In the other contests, Mr. Kerry had at least 50 percent of the vote in every state except for Vermont, ranging from an overwhelming 72 percent of the vote in home-state Massachusetts and 71 percent in neighboring Rhode Island, to slight majorities in the Ohio primary with 52 percent and in the Minnesota caucuses with 51 percent.

Only Vermont bucked the Kerry tide last night, giving 58 percent of its vote to Howard Dean, its former governor who suspended his campaign two weeks ago, against 34 percent for Mr. Kerry.

California completed the near-sweep last night, giving Mr. Kerry 68 percent of its vote in early returns.

As if to make the Kerry victory official, Mr. Bush called Mr. Kerry at 7:50 p.m. and told him that “he had run an impressive campaign” and had won the nomination “against a tough field,” said Scott Stanzel, a spokesman for the Bush-Cheney campaign.

Mr. Bush, calling from the White House, told Mr. Kerry that “he looked forward to a spirited race,” the spokesman said.

In the brief conversation, Mr. Kerry thanked the president for the congratulatory call and also said he looked forward to the race.

The senator, who has hammered Mr. Bush throughout the primary season, also said “he hoped they could keep it to the issues,” Mr. Stanzel said.

Mr. Edwards is just the latest victim of what has become a well-honed campaign machine for Mr. Kerry. He methodically has plowed through the field of candidates, forcing them to drop out one by one.

The back-breaking showings for Mr. Edwards came in Georgia, a Southern state that he put the most effort into, and Ohio, where he had hoped his message on trade might resonate.

Exit polls from Ohio showed Mr. Kerry soundly beating Mr. Edwards among both voters who thought trade agreements create jobs and who thought trade agreements cost jobs.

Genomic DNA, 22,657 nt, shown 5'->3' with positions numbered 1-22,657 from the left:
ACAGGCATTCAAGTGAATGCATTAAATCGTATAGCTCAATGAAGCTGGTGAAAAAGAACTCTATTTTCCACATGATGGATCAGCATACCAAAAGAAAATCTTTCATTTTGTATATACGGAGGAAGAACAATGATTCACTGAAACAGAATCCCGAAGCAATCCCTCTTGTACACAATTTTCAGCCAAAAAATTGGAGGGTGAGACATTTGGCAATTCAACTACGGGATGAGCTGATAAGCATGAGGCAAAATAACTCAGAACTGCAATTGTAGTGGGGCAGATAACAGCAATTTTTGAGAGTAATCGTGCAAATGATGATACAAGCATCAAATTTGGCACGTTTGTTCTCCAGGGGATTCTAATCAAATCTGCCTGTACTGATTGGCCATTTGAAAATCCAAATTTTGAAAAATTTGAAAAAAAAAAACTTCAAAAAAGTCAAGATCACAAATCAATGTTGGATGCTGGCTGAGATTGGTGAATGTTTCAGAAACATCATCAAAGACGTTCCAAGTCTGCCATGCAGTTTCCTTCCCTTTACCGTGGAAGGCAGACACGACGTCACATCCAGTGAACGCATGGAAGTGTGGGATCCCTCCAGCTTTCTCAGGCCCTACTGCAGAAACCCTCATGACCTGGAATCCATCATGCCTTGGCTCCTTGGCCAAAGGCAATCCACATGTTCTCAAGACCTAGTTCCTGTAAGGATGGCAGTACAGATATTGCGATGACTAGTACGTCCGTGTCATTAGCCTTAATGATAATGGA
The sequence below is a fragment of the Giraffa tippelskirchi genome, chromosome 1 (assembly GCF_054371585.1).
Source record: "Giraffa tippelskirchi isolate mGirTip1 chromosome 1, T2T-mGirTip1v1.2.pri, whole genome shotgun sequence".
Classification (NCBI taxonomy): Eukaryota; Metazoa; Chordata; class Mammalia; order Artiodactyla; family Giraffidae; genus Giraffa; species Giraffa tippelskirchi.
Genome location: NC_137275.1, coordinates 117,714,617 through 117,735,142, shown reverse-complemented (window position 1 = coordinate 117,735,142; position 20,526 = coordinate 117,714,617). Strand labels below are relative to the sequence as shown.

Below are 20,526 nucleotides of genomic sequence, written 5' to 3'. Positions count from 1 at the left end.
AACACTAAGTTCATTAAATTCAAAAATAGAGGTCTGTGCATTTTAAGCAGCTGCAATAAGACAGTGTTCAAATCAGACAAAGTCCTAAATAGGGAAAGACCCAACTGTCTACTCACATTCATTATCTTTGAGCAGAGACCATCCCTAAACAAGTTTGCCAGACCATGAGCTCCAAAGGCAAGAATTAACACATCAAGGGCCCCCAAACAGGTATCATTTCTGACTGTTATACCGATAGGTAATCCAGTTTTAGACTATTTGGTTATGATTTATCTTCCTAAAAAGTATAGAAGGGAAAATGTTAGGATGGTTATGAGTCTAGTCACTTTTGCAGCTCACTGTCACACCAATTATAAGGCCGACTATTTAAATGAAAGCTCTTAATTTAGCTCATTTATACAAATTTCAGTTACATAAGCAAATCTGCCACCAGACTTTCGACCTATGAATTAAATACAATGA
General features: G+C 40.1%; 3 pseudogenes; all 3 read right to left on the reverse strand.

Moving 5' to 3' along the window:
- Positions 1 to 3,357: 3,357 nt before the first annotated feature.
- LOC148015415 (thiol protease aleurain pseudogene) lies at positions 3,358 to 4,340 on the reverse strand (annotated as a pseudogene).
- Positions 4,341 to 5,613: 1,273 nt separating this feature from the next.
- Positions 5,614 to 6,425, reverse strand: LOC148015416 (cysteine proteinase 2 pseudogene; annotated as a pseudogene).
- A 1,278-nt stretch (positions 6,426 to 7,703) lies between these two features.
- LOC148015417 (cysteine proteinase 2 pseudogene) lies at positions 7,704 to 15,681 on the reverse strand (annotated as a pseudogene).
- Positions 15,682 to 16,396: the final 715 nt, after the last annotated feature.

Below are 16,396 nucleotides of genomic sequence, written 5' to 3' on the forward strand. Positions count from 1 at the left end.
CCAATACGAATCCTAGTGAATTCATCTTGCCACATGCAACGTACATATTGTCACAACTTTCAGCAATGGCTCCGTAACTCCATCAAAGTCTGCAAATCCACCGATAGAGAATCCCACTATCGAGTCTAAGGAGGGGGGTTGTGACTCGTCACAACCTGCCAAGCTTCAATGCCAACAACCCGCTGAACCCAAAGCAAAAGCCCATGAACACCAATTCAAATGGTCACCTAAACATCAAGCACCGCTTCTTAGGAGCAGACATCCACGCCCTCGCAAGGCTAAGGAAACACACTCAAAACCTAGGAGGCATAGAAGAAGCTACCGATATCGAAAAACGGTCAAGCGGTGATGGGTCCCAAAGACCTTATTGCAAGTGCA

Mr. Kerry also did well among union households and black voters.

Mr. Dean suspended his campaign two weeks ago after suffering a devastating third-place showing in Wisconsin, a state he had said would be most open to his outsider message. He has promised to try to convert his support into a political movement within the Democratic Party.

Mr. Dean did not hold any events last night, but released a statement to reporters in which he said his home-state win “means so much to me.”

“This party and this country still needs change, and tonight you have helped further that process,” he said.

Mr. Kucinich and Mr. Sharpton have shown no signs of ending their low-cost bids, which have had bright spots: Mr. Sharpton had a second-place showing in the District of Columbia’s caucuses, and Mr. Kucinich had a second-place showing in Hawaii last week.

Not counting Mr. Edwards’ expected announcement today, six candidates have dropped from the field, including Mr. Dean.

Sen. Bob Graham of Florida was the first to drop out followed by former Sen. Carol Moseley Braun of Illinois, who ended her campaign just before the Iowa caucuses. Rep. Richard A. Gephardt of Missouri dropped out after a fourth-place showing in Iowa.

Sen. Joe Lieberman of Connecticut dropped out after the seven Feb. 3 primaries and caucuses, when he didn’t score a victory. Wesley Clark won the Feb. 3 primary in Oklahoma, but failed to win in either Virginia or Tennessee on Feb. 10, knocking him from the race.

Joseph Curl contributed to this article.